Awareness • Early Detection • Treatment • Research • Survivorship

Matt Hiznay is Changing the Face of Lung Cancer

My name is Matt Hiznay, and I am 25 years old. I am a lung cancer survivor. I am the first child of Jim and Mandie Hiznay. I have a younger sister, Katie, and a younger brother, Patrick. I grew up in Poland, Ohio, and graduated from John Carroll University in University Heights, Ohio. It was there I met my girlfriend, Ally Stojkoska. We met in freshmen biology class and began dating going into our junior years. After college, I enrolled in medical school at the University of Toledo, while Ally was off to pharmacy school at Ohio State University. These people have been with me on my entire journey with lung cancer. I would not be here today without them.

I was employed in a lab in the summer of 2011. Towards the end of July 2011, I developed a persistent, dry cough. Because I was going home about 10 days later, and I knowing that I had a past history with summertime allergies, I simply swallowed some cough drops and planned to bring it up at my yearly physical at the beginning of August. My cough worsened in August, and eventually a lymph node swelled up on the left side of my neck. It was removed and biopsied. My life forever changed on Wednesday, August 17, 2011. I was told on that day that I had cancer.
I travelled to the Cleveland Clinic on August 26 to see Dr. Nathan Pennell, a thoracic oncologist.

I learned my grave diagnosis: stage IV adenocarcinoma of the lung. It was decided that I would begin intravenous chemotherapy six days later. My cancer was ravaging my body. It had spread into both lungs, into all the lymph nodes in my chest, and into my breastbone. Because of my cancer’s advanced state, it caused quite a list of complications in my body. Dr. Pennell decided that I was too weak to begin chemotherapy on September 1 and admitted me to the hospital. I remained in the Cleveland Clinic for three weeks, battling for my life.

The cancer created a massive fluid buildup around my lungs and my heart. In the early morning of September 2, I fell into respiratory failure, or “coded.” Simply put, my body was losing to the cancer, and fast; I was dying. I was transferred to the intensive care unit, where quick action by the doctors there drained the fluid from around my heart and I stabilized. I was placed on a ventilator because I could not breathe on my own. Tubes were placed in my chest and around my heart to drain the built up fluid. I developed blood clots in both of my lungs. I lost 30 pounds in three weeks. Dr. Pennell later told me that I experienced all the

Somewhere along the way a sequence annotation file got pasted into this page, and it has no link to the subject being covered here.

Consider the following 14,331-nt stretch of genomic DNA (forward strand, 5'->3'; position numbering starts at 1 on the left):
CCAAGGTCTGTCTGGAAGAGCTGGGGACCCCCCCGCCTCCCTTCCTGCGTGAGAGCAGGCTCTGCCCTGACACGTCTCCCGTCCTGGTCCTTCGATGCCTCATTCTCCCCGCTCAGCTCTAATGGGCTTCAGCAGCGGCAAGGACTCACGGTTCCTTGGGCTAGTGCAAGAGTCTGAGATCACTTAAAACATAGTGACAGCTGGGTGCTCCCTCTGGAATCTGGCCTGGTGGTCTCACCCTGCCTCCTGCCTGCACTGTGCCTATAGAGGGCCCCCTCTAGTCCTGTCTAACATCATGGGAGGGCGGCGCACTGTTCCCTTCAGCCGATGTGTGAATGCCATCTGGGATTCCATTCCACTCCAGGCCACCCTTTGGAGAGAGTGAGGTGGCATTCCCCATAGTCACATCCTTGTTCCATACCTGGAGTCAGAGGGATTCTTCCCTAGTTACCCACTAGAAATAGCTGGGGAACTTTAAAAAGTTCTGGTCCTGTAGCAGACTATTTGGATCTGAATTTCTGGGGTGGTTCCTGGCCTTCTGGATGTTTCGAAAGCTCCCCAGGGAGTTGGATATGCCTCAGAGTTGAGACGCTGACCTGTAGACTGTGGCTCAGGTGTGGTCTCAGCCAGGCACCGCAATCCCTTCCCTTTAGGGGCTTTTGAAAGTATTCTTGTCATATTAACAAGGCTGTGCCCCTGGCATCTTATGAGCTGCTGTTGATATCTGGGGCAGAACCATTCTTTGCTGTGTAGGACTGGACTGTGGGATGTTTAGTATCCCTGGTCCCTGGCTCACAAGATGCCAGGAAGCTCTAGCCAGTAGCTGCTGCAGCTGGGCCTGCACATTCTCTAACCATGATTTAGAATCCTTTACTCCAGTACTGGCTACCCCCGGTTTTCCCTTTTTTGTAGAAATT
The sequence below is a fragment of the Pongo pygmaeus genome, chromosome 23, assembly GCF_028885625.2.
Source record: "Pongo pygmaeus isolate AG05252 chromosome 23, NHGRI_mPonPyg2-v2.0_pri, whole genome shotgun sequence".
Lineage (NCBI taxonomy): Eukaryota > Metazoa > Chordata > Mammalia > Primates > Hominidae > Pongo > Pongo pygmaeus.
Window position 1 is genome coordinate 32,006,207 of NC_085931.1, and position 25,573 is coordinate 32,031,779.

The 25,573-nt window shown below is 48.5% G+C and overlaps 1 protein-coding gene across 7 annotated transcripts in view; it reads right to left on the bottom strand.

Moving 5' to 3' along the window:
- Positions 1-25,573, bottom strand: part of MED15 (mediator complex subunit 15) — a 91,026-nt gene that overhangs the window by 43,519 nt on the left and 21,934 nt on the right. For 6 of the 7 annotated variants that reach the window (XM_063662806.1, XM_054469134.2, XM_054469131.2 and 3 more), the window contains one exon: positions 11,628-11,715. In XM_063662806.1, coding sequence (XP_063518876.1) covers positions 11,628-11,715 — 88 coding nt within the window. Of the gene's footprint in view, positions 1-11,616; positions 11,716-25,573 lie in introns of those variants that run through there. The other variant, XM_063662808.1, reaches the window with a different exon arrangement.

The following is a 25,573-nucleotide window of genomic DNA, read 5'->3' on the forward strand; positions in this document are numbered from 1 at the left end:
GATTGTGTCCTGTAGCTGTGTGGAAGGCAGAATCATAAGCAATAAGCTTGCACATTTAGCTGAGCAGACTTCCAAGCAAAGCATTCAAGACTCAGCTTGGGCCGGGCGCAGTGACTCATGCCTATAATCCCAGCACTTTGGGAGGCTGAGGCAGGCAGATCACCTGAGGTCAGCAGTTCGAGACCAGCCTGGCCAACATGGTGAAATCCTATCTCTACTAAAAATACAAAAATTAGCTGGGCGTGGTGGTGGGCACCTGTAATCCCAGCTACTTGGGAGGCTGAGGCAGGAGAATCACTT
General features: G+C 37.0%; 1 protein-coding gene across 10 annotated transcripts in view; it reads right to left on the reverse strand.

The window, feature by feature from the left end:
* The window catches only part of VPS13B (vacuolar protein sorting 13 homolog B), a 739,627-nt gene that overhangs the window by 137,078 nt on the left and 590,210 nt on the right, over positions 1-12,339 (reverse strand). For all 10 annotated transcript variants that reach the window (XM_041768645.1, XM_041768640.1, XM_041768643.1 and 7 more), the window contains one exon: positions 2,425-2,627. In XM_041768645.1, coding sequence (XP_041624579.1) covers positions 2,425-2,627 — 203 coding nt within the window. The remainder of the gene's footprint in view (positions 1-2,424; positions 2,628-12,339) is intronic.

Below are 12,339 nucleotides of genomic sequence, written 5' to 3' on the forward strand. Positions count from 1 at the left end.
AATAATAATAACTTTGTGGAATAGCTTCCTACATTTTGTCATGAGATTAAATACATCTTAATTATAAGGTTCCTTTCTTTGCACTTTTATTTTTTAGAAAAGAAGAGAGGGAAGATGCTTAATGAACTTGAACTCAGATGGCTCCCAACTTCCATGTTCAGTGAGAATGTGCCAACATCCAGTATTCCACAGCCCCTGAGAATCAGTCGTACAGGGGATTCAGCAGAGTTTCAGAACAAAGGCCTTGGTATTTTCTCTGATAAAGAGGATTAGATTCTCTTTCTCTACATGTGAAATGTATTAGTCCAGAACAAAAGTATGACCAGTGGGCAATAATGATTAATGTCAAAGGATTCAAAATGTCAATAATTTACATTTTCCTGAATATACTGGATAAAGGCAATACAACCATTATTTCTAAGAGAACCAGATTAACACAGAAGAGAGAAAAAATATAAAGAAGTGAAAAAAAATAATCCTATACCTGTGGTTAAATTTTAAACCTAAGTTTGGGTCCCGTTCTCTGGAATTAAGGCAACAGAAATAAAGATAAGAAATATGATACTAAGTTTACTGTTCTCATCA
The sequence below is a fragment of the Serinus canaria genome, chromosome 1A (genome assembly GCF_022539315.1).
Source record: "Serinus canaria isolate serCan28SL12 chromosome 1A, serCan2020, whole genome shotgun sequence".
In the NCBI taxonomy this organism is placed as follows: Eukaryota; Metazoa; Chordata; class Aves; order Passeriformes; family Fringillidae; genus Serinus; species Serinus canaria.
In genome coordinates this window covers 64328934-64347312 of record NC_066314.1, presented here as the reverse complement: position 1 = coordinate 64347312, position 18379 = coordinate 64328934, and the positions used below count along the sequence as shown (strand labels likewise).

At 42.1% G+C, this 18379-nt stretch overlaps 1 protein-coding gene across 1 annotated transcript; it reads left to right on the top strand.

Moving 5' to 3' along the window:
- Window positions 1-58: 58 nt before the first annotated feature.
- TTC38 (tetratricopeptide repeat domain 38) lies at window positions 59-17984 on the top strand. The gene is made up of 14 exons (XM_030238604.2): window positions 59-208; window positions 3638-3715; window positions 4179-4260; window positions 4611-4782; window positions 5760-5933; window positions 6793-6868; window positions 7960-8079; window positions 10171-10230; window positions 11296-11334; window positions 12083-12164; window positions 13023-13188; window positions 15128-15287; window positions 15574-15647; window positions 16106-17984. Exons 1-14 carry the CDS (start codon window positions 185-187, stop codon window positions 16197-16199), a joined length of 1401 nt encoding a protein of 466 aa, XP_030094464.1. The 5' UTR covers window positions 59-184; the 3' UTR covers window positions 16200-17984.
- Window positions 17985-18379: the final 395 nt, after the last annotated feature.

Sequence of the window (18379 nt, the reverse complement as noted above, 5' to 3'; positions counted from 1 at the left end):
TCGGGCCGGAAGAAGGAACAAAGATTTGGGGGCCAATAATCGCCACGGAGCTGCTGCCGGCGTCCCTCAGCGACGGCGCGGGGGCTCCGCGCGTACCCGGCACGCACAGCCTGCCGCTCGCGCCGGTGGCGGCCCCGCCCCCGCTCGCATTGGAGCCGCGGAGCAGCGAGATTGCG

complications a lung cancer patient experiences – but whereas they usually occur over several years, mine all occurred in a matter of five days.

My luck forever changed on September 9. Back on August 26, the day I was diagnosed with lung cancer, Dr. Pennell recommended running a test for a specific genetic mutation that was currently under extensive study. This mutation caused a gene called anaplastic lymphoma kinase, or ALK for short, to become “turned on with no off switch.” This continual state of activity causes tumors to form, survive, and spread in lung cancer patients. Dr. Pennell sent a frozen section of my previously removed lymph node to see if I had this specific genetic mutation. This test is done out west and takes 14 days for a result. After two long weeks, and my near-death, the results showed I was a match for the mutation.

The ALK mutation is so significant because on the day I was diagnosed with lung cancer, the Food and Drug Administration approved a new form of chemotherapy for ALK-positive lung cancer patients. As a matter of fact, the drug I am on won early approval by the FDA and was released six weeks earlier than the scheduled date. I thank God every day for that, because I doubt I would have survived another six weeks without it. This miracle drug, called crizotinib, blocks the mutated ALK gene in my cancer cells. Crizotinib is not your typical chemotherapy. Whereas traditional, intravenous chemotherapy attacks all fast-dividing cells, whether the cells are cancerous or not, crizotinib attacks only the cancerous cells in my body. Crizotinib saved my life.

I began crizotinib on September 10, after the drug was overnighted to Cleveland thanks to the dedicated efforts of the Taussig Cancer Institute and my mother. After I began crizotinib, the fluid around my lungs and heart began to disappear. I slowly regained my strength. My draining tubes were removed and I eventually began to walk again. Finally, I was discharged from the Cleveland Clinic on September 21 and returned home for the first time in three weeks. Dr. Rendell Ashton, the intensivist who directed my care in the ICU, later told me that I was the sickest patient he had ever seen make it out of the ICU alive. On Thursday, November 10, 2011, two months to the day since I began crizotinib, Dr. Pennell informed me that my lung cancer had had a complete response to my treatment. A complete response means that no tumors can be seen on a CT scan and that my cancer was in remission. I went from stage IV lung cancer to cancer-free in two months.

I noticed a swelling on the left side of my neck near the middle of May 2012. A needlepoint biopsy on May 11, 2012 revealed my cancer had had a recurrence. I was referred to Dr. Ross Camidge at the University of Colorado Hospital in Aurora, Colorado. Dr. Camidge is widely regarded as one of the top experts on ALK-positive non-small lung cancer in the United States. He enrolled me in a clinical trial of a drug that acts as the “second generation” of crizotinib. It is believed that some of my cancer cells have become resistant to crizotinib. It is hoped that this new drug will block the resistant cells’ ALK gene in the same previous manner. I will know for certain sometime after my PET scan on July 5, 2012. Until then, I thank everyone for their constant prayers and support.